If there is no overarching records retention policy in place at the establishment, the Designated Individual should ensure that relevant policies and procedures are put in place. These should be in line with the establishment’s own internal requirements. Retention schedules are to be made available to the HTA on inspection or as otherwise requested in writing or by Directions.
- The DI should consider undertaking a documented risk assessment of retaining/disposing of each type of record to enable a robust and appropriate records management policy to be established.
- The DI may wish to consider good practice examples from other similar organisations.
- The DI should ensure that the records retention policy considers the storage of documents beyond the minimum requirements e.g. if the establishment were to shut down.
Staff at Establishments that store records containing personal data for tissue which has been taken from the living need to consider that ‘Personal data processed for any purpose or purposes shall not be kept for longer than is necessary for that purpose or those purposes’.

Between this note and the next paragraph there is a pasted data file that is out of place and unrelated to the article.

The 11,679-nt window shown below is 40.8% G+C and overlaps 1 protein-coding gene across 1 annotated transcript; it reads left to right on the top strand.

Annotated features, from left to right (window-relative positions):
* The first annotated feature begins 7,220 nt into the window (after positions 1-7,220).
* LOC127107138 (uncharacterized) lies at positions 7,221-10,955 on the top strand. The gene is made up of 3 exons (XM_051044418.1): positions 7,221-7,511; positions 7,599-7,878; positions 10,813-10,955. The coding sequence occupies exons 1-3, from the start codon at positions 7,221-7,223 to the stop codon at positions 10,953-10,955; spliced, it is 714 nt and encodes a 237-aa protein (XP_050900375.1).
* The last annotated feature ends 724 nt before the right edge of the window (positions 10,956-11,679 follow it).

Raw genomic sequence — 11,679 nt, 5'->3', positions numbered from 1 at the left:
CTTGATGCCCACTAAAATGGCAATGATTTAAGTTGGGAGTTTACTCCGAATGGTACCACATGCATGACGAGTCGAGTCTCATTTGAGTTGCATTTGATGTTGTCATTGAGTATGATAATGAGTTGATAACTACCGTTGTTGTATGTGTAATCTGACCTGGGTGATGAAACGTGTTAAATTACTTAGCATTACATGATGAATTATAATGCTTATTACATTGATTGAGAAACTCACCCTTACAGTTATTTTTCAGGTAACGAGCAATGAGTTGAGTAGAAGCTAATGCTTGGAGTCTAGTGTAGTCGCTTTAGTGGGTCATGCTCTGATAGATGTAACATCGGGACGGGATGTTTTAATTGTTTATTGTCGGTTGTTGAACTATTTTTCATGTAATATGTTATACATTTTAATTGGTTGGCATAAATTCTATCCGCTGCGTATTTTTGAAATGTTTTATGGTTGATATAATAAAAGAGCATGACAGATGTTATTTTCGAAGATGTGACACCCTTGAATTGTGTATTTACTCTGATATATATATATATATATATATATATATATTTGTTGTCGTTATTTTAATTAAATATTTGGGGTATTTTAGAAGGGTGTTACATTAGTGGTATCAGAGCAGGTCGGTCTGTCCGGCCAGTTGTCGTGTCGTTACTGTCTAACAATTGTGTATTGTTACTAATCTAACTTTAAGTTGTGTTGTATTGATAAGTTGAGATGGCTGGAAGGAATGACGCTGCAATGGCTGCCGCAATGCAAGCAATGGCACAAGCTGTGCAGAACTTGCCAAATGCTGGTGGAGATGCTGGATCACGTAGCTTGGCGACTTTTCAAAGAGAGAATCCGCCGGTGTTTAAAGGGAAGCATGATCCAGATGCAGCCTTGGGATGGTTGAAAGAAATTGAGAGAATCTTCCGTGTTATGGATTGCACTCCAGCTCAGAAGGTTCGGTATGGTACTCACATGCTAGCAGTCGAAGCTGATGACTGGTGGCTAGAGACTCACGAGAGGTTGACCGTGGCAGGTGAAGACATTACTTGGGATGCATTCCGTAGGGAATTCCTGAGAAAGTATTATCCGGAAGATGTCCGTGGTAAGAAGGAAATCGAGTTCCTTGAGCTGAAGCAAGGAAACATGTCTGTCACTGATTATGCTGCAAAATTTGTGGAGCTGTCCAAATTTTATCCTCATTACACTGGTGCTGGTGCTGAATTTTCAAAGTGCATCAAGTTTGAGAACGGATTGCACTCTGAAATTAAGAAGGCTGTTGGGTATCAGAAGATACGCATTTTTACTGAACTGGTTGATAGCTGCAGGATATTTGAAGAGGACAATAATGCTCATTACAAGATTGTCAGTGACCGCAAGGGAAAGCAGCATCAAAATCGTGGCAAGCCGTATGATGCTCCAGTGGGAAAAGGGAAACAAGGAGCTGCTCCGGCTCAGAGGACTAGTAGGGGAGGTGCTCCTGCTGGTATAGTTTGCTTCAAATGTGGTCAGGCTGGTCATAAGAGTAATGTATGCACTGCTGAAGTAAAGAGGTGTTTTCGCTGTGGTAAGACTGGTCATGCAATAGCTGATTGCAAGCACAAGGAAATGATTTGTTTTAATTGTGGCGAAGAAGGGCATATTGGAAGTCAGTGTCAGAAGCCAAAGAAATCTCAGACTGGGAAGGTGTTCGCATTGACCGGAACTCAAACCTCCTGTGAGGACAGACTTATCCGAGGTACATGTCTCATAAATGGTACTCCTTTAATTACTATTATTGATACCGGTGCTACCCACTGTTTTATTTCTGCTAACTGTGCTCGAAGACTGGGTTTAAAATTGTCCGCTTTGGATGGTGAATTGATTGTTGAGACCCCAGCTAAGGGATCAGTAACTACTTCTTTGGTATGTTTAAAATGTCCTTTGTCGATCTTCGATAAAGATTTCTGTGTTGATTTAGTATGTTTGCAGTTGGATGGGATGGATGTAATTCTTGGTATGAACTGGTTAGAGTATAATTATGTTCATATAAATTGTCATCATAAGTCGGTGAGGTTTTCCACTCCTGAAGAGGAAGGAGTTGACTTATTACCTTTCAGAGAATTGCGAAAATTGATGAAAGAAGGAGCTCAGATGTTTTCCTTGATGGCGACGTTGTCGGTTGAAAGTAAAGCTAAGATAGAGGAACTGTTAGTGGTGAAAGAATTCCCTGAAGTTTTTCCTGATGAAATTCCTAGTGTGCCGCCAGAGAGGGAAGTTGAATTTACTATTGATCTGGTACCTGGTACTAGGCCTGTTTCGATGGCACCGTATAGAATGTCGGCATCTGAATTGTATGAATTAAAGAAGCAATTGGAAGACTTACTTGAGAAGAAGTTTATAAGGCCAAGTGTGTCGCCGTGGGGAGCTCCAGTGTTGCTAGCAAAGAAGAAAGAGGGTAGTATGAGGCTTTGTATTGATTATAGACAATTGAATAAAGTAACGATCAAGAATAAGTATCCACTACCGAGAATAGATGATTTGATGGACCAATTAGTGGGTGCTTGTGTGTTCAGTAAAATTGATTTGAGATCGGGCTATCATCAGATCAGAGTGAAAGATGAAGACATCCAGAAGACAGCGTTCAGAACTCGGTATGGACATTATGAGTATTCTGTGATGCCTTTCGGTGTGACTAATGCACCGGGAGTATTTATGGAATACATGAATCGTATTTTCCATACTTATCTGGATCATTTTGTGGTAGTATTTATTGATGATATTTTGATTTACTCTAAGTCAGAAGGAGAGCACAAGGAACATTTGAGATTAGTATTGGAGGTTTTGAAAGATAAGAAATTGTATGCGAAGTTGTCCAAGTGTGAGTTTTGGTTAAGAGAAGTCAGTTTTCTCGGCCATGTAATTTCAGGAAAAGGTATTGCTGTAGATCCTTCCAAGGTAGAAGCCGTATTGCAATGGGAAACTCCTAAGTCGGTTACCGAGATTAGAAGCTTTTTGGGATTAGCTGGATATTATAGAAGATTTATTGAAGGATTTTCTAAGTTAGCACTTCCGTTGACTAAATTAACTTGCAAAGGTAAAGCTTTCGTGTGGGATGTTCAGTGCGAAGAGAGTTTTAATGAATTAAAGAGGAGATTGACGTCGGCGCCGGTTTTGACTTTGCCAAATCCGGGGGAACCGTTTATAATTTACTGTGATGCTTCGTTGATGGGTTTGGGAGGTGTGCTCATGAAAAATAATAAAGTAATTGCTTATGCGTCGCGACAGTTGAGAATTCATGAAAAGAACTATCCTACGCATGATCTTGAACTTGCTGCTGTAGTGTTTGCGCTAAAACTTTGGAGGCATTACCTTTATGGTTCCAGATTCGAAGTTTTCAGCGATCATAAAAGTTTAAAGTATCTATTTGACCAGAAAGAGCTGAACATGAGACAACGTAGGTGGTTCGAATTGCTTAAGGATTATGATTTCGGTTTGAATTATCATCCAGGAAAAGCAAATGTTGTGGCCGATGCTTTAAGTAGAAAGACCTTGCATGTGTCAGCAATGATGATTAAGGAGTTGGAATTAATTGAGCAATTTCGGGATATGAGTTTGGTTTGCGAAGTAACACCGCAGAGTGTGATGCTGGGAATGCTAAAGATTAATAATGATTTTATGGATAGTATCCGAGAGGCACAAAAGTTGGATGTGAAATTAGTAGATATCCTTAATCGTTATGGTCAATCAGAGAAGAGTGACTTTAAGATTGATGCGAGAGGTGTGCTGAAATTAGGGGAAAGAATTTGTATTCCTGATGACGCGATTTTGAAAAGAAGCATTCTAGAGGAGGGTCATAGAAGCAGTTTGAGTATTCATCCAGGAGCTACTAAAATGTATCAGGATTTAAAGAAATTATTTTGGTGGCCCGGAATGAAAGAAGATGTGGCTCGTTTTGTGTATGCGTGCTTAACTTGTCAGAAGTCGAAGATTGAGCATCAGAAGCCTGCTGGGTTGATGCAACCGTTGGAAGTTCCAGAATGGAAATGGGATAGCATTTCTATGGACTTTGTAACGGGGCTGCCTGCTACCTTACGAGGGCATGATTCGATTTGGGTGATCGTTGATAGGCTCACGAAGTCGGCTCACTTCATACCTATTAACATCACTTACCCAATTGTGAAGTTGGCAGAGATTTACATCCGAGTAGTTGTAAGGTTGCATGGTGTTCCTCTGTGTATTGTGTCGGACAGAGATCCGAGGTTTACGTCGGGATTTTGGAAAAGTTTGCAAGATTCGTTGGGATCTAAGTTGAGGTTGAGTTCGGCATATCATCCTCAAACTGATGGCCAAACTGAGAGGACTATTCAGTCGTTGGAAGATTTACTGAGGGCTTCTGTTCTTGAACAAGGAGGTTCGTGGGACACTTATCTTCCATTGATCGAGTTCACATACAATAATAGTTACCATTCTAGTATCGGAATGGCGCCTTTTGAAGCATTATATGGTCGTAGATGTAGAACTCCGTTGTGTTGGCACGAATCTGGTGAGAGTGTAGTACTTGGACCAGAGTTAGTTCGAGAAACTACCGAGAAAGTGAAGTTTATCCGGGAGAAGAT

The Data Protection Act 1998 does not apply to personal records relating to the deceased; these are covered by common law and confidentiality.
Any establishment that intends to revoke their licence should retain traceability records in accordance with their documented record retention requirements in place during the period of licensing. Particular things to consider are:
a) If any relevant material is being transferred to alternative licensed premises, the records to enable traceability should be transferred to those premises also.
b) If the licence to be revoked is associated with other licensed premises e.g. where a satellite licence is being revoked but the hub is remaining licensed, the records should be transferred to the associated licensed premises (in this case, the hub).
c) If there is no alternative site that the records could be transferred to (e.g. a private organisation which has gone out of business), it is good practice to retain those records and provide the HTA with contact details.
The disposal of traceability records should be carried out in such a way that the confidentiality of the data is maintained. For more information please refer to the Information Commissioner’s Office.